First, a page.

The Federal Trade Commission (FTC) is currently considering regulatory changes that may prevent websites and online applications from collecting data about young Internet users, according to The New York Times.
The proposed changes would alter the Children’s Online Privacy Protection Act (COPA) of 1998, which explicitly states that websites must obtain parental consent before collecting personal information, such as street addresses or telephone numbers, from Internet users under the age of 13.
Many advocates have said advancements in technology - specifically, the rise of mobile applications - have made COPA obsolete. Recent FTC proposals would overhaul the current COPA regulations, which would place greater restrictions on companies and analytics firms that track minors’ Internet usage, mostly via cookies and other tracking tools embedded on web pages and other online apps.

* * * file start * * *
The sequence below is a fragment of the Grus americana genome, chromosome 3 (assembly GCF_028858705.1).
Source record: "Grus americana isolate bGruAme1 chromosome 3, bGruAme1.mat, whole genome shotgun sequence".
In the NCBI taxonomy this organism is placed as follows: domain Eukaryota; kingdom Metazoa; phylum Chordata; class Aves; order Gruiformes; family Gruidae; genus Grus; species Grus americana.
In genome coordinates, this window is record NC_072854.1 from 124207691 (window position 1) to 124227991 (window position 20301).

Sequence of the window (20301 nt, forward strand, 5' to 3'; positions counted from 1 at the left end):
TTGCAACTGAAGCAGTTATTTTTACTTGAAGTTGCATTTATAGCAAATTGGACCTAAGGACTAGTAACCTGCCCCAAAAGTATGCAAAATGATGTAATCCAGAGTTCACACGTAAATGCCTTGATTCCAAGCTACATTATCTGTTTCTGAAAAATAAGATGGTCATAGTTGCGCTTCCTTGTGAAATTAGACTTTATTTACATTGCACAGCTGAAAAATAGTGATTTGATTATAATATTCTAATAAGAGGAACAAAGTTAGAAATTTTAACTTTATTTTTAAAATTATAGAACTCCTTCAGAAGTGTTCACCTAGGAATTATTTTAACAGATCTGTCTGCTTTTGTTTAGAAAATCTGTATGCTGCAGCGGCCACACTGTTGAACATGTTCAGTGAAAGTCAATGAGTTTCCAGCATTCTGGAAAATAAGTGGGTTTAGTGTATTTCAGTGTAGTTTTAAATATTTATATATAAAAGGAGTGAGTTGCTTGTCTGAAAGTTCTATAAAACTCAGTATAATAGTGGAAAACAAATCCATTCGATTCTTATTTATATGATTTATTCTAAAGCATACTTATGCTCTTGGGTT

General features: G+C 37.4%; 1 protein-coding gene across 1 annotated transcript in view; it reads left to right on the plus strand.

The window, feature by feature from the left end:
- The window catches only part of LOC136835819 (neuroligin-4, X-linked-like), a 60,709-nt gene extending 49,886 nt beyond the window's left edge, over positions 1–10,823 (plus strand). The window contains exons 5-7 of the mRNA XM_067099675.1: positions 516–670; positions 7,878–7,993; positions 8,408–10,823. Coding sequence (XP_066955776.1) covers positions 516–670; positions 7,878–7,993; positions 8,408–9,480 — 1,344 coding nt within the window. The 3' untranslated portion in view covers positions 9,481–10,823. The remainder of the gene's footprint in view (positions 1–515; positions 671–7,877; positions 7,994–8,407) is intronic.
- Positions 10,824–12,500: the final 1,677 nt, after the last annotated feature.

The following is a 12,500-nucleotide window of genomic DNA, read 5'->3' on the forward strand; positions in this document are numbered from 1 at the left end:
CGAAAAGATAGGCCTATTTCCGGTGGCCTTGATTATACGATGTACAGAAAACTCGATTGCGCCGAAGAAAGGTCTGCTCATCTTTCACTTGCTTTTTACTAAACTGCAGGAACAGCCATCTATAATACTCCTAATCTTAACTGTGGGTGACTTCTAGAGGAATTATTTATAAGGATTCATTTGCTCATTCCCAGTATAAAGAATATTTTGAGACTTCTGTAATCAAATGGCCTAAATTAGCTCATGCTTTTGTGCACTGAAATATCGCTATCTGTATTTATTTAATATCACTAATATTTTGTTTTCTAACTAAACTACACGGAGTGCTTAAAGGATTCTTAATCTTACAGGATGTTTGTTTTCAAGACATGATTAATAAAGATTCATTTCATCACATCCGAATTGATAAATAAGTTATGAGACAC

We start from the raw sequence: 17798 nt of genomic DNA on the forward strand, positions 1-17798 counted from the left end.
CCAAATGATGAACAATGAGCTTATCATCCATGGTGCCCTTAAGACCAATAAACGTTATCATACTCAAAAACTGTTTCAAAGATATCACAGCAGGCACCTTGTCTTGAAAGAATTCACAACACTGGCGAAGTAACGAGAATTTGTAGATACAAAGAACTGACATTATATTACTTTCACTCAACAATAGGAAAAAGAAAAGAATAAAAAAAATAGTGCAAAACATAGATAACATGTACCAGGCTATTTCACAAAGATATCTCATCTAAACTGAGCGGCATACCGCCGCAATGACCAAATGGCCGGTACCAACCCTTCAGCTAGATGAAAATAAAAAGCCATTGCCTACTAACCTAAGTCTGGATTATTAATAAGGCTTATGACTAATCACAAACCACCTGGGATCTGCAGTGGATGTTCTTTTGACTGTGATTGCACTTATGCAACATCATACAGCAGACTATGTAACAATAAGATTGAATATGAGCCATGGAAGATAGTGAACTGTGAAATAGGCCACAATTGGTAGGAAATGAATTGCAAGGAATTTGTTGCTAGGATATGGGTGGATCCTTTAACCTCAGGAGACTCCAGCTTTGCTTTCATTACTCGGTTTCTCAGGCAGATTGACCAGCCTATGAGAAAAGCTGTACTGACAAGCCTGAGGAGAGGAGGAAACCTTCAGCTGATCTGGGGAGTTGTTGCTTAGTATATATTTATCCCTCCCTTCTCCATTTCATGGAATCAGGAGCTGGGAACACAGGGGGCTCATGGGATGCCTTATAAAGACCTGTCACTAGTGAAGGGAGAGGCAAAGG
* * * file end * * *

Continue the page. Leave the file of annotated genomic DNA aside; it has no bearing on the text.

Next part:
If the new regulations are implemented, websites in the United States would be required to obtain parental permission before tracking underage users for advertising purposes. The new proposals would also require parental consent before children under the age of 13 could upload photographs of themselves to websites.
Last year, the FTC filed a complaint against the developers of several iPhone apps, who collected, and then publicly posted, personal information from thousands of children. Last August, nearly 20 advocacy groups filed a complaint to the FTC, accusing several corporations, including McDonalds, Viacom and General Mills, of collecting the email addresses of underage users on several of their websites, according to The New York Times.